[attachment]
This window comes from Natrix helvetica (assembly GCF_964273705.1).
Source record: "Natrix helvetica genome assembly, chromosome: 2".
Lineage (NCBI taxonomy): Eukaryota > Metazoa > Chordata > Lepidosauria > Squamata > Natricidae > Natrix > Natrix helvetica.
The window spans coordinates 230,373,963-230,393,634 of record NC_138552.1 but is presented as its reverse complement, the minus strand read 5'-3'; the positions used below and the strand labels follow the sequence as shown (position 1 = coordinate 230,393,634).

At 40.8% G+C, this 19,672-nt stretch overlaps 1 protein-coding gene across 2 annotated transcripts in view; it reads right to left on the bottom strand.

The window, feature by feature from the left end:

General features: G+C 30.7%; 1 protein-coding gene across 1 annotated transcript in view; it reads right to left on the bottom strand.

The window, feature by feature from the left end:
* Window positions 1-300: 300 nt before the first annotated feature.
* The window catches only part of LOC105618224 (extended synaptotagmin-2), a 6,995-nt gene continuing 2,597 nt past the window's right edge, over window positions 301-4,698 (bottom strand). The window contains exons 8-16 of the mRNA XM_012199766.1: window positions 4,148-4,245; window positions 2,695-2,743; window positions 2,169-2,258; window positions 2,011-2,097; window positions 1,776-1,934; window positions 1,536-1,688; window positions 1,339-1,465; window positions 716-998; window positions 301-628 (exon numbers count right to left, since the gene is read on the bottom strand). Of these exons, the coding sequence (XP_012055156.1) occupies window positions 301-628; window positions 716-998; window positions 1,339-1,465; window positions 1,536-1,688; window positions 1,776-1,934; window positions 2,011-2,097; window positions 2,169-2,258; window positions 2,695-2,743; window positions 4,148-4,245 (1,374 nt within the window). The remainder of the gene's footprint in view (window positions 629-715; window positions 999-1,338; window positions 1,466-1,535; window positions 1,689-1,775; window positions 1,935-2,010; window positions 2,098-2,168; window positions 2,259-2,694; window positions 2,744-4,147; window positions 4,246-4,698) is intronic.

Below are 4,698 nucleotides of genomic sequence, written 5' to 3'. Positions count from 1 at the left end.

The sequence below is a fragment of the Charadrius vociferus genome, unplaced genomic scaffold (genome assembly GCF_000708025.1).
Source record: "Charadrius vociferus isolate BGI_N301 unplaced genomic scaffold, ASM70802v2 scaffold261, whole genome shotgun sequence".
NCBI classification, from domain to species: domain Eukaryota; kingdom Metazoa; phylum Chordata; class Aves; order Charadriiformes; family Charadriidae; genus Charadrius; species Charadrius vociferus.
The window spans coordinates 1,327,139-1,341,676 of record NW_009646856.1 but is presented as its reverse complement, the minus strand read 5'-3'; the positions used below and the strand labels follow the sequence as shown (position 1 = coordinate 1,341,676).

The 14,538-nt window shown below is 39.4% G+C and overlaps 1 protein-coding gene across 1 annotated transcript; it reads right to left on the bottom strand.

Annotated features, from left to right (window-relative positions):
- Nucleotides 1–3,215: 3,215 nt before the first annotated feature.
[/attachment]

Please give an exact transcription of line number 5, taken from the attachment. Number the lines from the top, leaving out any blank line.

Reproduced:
At 40.8% G+C, this 19,672-nt stretch overlaps 1 protein-coding gene across 2 annotated transcripts in view; it reads right to left on the bottom strand.